1. When Scunthorpe County Court closed, work was transferred to Grimsby 27 miles away. Local judiciary appreciated that this would cause significant access to justice problems for Scunthorpe residents and working with local agencies including North Lincolnshire Council attempted to set up provision for a video link to the court in Grimsby. In possession cases the landlord would be represented in person in Grimsby but a tenant who could not easily get to court would appear by video link from NLC’s offices in Scunthorpe. This facility was offered with the goodwill of the local authority who are not social landlords. In practice it has not been a success. The video link has regularly failed and tenants, many of whom would be regarded as vulnerable witnesses, have been at a significant disadvantage in not having access to advice and assistance from a court duty adviser to meet with them before the case is called. Duty advisers distil relevant information and ensure lists run smoothly and to time. Where absent, hearings invariably take longer.  They also provide legal advice and negotiate with landlords on behalf of the tenants, which enables many cases to reach agreement.
  1. Although well intentioned, this experiment has highlighted many of the problematic issues recognised by the Video Hearings Group and the Judicial Engagement Groups (JEG) in the Reform Programme. The experience at Scunthorpe also proved that the impact of the closure of Scunthorpe County Court had not been adequately assessed.
  1. The use of video link for hearings poses difficulties that threaten access to justice. If using their own equipment there is a risk of the hearings being recorded by litigants in person and then uploaded onto You Tube or some other website or other persons being present at the hearing that the Judge is unaware of. Open justice requires that justice is seen to be done and is not happening behind closed doors. The majority of cases before the Courts are held in public. The main exception being children cases which are held in private, and where the concern is to protect the identity of the child. To preserve open justice, Judges continue to sit in open court even when dealing with video hearings (where members of the public can sit in Court and observe the proceedings)
  1. When Halifax CC closed HMCTS made a promise to the LA and to Holly Lynch MP that a means of remote attendance at court for vulnerable residents of Calderdale would be implemented.  The jurisdiction of Halifax CC was then split between Bradford and Huddersfield.  Nothing has been done in relation to Huddersfield but discussions have taken place regarding Bradford CC. Currently, a proposed video link between the offices of Calderdale LA and Bradford CC are being considered. The IT plan provided that HMCTS have agreed to fund a full JVS suite to be installed in Court 12 at Bradford.  This is a full suite which will be capable of linking with any other JVS suite (ie prisons, other courts etc) and via a bridge to external sites.  This part of the scheme appears uncontroversial and funding has been agreed. The other end of the system (ie the Calderdale end) was initially supposed to be based on the Scunthorpe to Grimsby video link.  Unlike that system which operated via a WebX system Bradford HMCTS have proposed that a HMCTS laptop and webcam be placed in the LA offices to link to the JVS suite via Skype for Business.  This was initially approved by the MoJ and by the LA but has now run into difficulties.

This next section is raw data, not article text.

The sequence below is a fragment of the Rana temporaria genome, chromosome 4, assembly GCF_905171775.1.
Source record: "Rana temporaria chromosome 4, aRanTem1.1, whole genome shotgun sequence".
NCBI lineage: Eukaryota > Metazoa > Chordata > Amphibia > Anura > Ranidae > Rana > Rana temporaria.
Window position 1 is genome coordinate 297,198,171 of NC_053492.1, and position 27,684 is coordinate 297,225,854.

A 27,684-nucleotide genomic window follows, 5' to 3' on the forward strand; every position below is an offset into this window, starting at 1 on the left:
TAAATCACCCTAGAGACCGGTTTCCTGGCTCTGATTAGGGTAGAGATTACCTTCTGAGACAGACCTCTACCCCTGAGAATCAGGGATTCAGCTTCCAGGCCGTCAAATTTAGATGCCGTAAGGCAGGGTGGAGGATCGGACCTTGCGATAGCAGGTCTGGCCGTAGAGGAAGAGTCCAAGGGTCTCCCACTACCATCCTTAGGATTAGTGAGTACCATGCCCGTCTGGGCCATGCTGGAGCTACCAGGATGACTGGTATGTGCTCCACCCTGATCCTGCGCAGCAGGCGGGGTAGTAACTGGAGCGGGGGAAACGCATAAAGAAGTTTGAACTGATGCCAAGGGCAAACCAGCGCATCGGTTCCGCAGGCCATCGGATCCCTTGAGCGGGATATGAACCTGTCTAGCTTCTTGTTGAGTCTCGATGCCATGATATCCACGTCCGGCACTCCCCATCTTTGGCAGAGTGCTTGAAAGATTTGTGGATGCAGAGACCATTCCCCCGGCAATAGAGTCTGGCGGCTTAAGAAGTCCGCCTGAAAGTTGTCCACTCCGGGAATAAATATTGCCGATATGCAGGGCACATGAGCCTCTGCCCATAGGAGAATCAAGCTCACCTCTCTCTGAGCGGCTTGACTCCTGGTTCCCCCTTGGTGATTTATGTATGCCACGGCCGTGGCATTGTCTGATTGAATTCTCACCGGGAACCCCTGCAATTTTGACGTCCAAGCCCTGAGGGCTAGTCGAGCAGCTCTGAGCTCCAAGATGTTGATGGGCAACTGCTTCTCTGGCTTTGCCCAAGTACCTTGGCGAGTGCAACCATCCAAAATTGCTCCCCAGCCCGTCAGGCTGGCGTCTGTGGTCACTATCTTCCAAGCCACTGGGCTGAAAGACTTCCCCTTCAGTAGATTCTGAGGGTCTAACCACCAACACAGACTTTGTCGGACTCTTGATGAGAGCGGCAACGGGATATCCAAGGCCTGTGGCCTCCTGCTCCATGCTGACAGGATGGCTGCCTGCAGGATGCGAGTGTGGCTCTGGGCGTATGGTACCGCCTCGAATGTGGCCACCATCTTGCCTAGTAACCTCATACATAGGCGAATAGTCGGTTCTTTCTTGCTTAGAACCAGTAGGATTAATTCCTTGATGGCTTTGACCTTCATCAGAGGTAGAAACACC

1. HMCTS will no longer agree to their equipment being in the hands of a third party. They are looking at the LA providing a laptop and webcam with connection through Skype for Business. However, it is understood that the Senior Presiding Judge has concerns over Skype for Business meetings and their safety and security.  It therefore appears the senior judiciary have not signed off this scheme.
  1. The Calderdale link is due to be to the road map for links with three other courts in the NE (Berwick and Northallerton).
  1. We question whether there has been meaningful (as opposed to token) consultation with all levels of the Judiciary. There is a feeling that whilst MOJ/HMCTS consult, they do not listen but proceed simply to implement the decisions taken by them before any consultation took place. Such an approach makes consultation meaningless.
  1. In the ADJ response to the MOJ consultation Fit For The Future: transforming the Court and Tribunal estate (FFTF) we observed that it was unusual for such an important consultation to be launched without an impact assessment. That one could not be done, demonstrated that the finer points and practicalities had not been thought through properly or at all. We warned that there was a risk that commitment might be given to an overall plan prematurely if those matters were not properly considered. The consultation document itself made frequent references to “value for money for the taxpayer”, far more often than to “access to justice”. This leads to suspicion that the government’s priority in the Reform programme is cutting expenditure without proper consideration of the impact on access to justice. It is very disappointing that the MOJ has yet to publish a formal response to the consultation which closed on 29 March 2018. This underlines again the criticism made by the Public Accounts Committee in June 2018 concerning a failure to set out a clear vision of what the transformed justice system would look like.